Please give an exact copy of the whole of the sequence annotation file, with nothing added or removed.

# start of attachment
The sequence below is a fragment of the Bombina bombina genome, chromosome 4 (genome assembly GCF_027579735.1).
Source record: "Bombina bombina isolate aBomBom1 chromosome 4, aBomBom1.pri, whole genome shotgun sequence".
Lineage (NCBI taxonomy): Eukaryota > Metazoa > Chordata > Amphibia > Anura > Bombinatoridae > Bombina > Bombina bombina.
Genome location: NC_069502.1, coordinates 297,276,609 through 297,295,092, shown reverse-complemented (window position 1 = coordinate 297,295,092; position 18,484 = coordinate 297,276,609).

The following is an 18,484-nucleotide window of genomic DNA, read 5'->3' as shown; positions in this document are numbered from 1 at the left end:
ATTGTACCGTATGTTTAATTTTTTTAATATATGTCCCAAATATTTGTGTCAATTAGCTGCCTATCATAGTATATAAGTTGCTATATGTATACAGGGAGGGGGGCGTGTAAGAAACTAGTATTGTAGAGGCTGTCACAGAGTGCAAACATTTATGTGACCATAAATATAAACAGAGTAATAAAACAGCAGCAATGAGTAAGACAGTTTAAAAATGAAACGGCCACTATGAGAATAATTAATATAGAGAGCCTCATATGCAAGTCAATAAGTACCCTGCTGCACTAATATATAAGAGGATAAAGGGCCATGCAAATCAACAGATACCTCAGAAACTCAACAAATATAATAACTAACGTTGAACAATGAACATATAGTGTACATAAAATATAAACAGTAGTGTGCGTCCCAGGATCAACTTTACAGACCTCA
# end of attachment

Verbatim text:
The sequence below is a fragment of the Bombina bombina genome, chromosome 4 (genome assembly GCF_027579735.1).
Source record: "Bombina bombina isolate aBomBom1 chromosome 4, aBomBom1.pri, whole genome shotgun sequence".
Lineage (NCBI taxonomy): Eukaryota > Metazoa > Chordata > Amphibia > Anura > Bombinatoridae > Bombina > Bombina bombina.
Genome location: NC_069502.1, coordinates 297,276,609 through 297,295,092, shown reverse-complemented (window position 1 = coordinate 297,295,092; position 18,484 = coordinate 297,276,609).

The following is an 18,484-nucleotide window of genomic DNA, read 5'->3' as shown; positions in this document are numbered from 1 at the left end:
ATTGTACCGTATGTTTAATTTTTTTAATATATGTCCCAAATATTTGTGTCAATTAGCTGCCTATCATAGTATATAAGTTGCTATATGTATACAGGGAGGGGGGCGTGTAAGAAACTAGTATTGTAGAGGCTGTCACAGAGTGCAAACATTTATGTGACCATAAATATAAACAGAGTAATAAAACAGCAGCAATGAGTAAGACAGTTTAAAAATGAAACGGCCACTATGAGAATAATTAATATAGAGAGCCTCATATGCAAGTCAATAAGTACCCTGCTGCACTAATATATAAGAGGATAAAGGGCCATGCAAATCAACAGATACCTCAGAAACTCAACAAATATAATAACTAACGTTGAACAATGAACATATAGTGTACATAAAATATAAACAGTAGTGTGCGTCCCAGGATCAACTTTACAGACCTCA